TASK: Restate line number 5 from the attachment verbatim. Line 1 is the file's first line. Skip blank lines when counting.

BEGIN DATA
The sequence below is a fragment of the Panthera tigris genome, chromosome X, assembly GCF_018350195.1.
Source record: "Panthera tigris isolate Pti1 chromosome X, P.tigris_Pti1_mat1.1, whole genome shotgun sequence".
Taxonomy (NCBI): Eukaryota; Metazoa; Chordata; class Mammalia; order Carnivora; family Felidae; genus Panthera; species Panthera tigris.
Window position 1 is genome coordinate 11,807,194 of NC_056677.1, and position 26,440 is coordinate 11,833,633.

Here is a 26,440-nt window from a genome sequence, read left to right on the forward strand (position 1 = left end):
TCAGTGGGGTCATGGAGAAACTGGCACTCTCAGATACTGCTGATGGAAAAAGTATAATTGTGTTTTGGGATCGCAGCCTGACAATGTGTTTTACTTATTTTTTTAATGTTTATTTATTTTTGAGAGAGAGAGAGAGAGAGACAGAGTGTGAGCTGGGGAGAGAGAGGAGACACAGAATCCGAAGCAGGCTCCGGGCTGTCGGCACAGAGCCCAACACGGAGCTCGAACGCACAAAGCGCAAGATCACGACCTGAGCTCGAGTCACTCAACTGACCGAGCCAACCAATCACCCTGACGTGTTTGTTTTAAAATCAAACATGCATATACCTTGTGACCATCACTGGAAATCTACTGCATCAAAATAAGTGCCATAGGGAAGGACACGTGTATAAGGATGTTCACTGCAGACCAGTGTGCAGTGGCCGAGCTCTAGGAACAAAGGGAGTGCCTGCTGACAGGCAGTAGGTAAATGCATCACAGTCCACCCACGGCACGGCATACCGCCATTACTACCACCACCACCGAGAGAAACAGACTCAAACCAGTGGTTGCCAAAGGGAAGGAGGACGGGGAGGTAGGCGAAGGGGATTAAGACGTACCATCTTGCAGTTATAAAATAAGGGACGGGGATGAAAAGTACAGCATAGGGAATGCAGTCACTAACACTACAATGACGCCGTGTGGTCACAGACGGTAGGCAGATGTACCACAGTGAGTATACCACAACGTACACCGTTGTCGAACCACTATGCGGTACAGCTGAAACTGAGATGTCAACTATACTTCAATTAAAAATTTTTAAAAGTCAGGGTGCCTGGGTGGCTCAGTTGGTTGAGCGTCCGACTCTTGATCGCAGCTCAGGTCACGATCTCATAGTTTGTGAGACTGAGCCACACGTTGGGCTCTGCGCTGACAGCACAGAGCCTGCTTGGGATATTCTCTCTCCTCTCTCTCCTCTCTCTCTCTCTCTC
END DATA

Here is a 26,440-nt window from a genome sequence, read left to right on the forward strand (position 1 = left end):